If, during the initial review of a CV, you categorically remove all candidates that only last a single season, the chances are you will miss out on some highly professional and capable crew. We should not fall into the longevity trap. Though, the desire of an owner and captain to retain good crew is all too understandable. However, some of our crew are hanging on in their jobs far too long, just for the sake of showing longevity on their CV. They put up with intolerable situations until they are about to crack (or even crack), to then leave their job with a bang, burning bridges behind them. Soon enough they start looking for work again long before they have sufficiently recovered and find themselves back in the grind far too soon.
So if longevity is such a big issue maybe we should start looking a bit more seriously at crew rotation in our industry. Rotation of crew at all ranks is standard in the commercial world, yet the yachting industry is having a hard time embracing this concept.
Crew rotation is a hard thing to sell to our owners. Most owners of the larger yachts accept rotation of the engineers, but there are not too many rotational positions available for captains and I do not quite understand why. Of course, the captain, more than any other person on board, needs to develop a relationship of trust with the owner, and owners seem to find it difficult to adjust to a different captain every three months, but at the same time it is usually the captains that get bombarded with emails and are saddled with a cellular growth on their ears, and I think it is fair to say that burnout is rather common among us. But it’s not just the captains and the engineers that are expected to perform at peak level at all times; all of our crew work long hours with little time off.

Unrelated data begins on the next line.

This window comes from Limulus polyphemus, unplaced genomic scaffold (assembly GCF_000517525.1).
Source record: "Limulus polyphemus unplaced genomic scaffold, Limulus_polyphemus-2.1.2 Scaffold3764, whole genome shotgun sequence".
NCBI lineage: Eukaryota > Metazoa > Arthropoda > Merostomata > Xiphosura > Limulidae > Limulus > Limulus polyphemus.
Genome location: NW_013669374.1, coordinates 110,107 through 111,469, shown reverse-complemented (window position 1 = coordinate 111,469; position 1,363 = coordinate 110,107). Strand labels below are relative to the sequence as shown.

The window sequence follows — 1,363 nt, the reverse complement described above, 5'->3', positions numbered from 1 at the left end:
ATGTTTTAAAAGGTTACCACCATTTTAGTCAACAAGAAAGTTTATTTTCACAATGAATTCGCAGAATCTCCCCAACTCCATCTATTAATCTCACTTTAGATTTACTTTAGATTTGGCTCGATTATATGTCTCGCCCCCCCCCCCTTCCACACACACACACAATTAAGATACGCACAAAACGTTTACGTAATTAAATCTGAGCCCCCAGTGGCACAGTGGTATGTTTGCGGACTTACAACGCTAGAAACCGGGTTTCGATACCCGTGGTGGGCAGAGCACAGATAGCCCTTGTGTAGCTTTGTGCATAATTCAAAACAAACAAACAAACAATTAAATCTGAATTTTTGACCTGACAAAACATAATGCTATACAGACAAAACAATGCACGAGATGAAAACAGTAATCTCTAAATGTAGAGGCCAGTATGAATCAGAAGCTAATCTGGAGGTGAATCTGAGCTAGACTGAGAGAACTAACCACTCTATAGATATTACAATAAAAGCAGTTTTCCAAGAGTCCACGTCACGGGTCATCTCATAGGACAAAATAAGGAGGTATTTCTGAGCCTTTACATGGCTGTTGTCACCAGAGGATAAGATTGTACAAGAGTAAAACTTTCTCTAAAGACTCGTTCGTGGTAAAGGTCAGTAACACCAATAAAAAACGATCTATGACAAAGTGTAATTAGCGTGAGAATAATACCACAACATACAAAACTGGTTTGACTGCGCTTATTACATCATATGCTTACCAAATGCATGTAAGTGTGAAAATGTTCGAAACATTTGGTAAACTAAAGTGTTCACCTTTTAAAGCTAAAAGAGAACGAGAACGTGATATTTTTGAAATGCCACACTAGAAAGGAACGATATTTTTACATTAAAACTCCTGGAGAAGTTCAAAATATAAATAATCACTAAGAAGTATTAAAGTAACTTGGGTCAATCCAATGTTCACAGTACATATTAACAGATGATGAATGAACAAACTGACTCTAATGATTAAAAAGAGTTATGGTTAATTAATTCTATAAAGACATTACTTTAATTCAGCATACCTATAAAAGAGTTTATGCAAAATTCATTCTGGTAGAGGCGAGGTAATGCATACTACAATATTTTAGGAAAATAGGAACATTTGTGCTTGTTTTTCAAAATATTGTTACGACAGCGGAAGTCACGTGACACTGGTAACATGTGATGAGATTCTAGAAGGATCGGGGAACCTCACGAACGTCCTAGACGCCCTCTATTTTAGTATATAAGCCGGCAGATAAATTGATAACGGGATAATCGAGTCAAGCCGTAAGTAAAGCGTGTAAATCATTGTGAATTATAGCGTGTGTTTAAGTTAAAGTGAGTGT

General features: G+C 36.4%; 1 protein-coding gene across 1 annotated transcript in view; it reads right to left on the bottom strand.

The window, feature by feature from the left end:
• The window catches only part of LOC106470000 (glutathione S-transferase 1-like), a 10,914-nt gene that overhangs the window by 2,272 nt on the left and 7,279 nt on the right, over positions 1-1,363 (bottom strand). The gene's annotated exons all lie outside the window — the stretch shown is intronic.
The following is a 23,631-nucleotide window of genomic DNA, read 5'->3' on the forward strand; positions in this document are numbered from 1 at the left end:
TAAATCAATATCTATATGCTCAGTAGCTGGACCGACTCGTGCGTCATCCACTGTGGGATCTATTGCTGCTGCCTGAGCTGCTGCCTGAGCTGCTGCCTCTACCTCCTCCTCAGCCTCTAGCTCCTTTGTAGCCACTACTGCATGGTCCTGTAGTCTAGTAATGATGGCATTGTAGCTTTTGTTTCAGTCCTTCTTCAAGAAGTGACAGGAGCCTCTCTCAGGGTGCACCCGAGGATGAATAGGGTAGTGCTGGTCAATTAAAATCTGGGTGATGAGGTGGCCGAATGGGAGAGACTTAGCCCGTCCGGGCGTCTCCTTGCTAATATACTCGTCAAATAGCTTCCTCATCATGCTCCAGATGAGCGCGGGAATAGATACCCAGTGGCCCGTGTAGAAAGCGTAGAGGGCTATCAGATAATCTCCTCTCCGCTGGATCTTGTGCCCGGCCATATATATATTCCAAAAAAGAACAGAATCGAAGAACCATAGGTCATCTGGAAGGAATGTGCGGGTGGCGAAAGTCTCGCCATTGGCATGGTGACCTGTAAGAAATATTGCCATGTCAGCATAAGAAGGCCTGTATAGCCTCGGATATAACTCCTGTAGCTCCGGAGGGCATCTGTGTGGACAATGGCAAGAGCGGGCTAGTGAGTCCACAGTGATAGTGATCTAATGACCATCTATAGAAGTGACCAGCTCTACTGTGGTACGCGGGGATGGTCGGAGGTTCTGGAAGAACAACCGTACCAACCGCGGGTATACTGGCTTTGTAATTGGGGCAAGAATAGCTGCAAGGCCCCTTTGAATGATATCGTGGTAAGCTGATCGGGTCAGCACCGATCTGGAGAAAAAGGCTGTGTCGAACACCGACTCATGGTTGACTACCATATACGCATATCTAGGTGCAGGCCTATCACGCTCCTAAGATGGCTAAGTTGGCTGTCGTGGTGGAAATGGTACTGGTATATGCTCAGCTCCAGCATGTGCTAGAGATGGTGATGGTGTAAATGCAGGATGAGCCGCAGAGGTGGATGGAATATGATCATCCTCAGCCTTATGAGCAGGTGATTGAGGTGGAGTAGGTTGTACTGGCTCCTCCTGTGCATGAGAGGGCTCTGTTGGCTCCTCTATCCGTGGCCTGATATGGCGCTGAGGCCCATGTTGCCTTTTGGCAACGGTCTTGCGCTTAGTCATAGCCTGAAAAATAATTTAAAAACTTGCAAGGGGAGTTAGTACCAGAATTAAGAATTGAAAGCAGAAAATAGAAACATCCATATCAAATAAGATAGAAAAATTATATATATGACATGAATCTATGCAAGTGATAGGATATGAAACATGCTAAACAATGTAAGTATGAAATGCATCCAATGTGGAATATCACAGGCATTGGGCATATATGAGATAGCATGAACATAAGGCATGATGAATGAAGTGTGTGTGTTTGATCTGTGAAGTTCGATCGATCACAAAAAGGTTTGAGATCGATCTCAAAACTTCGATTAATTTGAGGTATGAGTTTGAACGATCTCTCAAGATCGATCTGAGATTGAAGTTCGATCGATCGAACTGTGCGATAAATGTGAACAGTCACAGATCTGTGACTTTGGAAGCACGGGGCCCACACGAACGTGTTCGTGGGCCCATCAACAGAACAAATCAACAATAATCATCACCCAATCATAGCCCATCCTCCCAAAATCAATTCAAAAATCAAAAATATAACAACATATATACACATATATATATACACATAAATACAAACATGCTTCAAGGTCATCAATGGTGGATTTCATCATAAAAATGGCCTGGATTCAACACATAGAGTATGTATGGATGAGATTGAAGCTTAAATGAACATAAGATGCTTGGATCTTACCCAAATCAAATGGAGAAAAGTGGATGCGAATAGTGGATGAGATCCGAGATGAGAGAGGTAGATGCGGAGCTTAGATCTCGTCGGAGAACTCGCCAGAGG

Now, on a rotation things look very different. As captain I have worked three on/three off for the past two years. Before I get a chance to burn out, I am off the boat again. It takes just two weeks instead of four to mentally disengage and therefore recovery time is maximised. There is, however, the financial aspect to consider. While some engineers manage to work a three on/three off rotation at 12 months’ full salary, most rotational captains are happy to achieve 60 per cent of a yearly income; there comes a time in our careers where money is not a very strong motivator any more.
So how do we deal with the junior crew? A formal rotation is, for most owners, not an option, as they perceive it as being too expensive, yet they want to see the same happy faces on their yachts. This simply will not happen; most junior crew are hired on a seasonal contract sometimes as short as three months. On two-season boats that travel extensively, most crew struggle to last more than two or three seasons. Throw in a bad sea boat, slow or no internet access, a tea-slurping captain, an abusive officer or a bitchy chief stew and most will be off after just one season and have that dreaded blemish on their CV.
At the end of the day it all comes down to numbers. I have put together an example for a larger yacht, without costing the owner much more while retaining junior crew. In this example the deck is covered by three crew for a period of three months – this should be workable on most boats and can also be applied to interior crew. Crew usually have a four-week paid vacation, in which case the boat would be down to three crew on deck for four months anyway. While the cost might appear higher, effectively the yacht is better manned and more work will get done by a bright-eyed and bushy-tailed crew.
The yachting industry would do itself a big favour by accepting that for crew to work seasonally is perfectly fine. We should also accept that for crew to leave a less than ideal job is a sensible thing to do and does not necessarily brand them as problematic, but rather as people with character who care more about their mental health than their chequebook.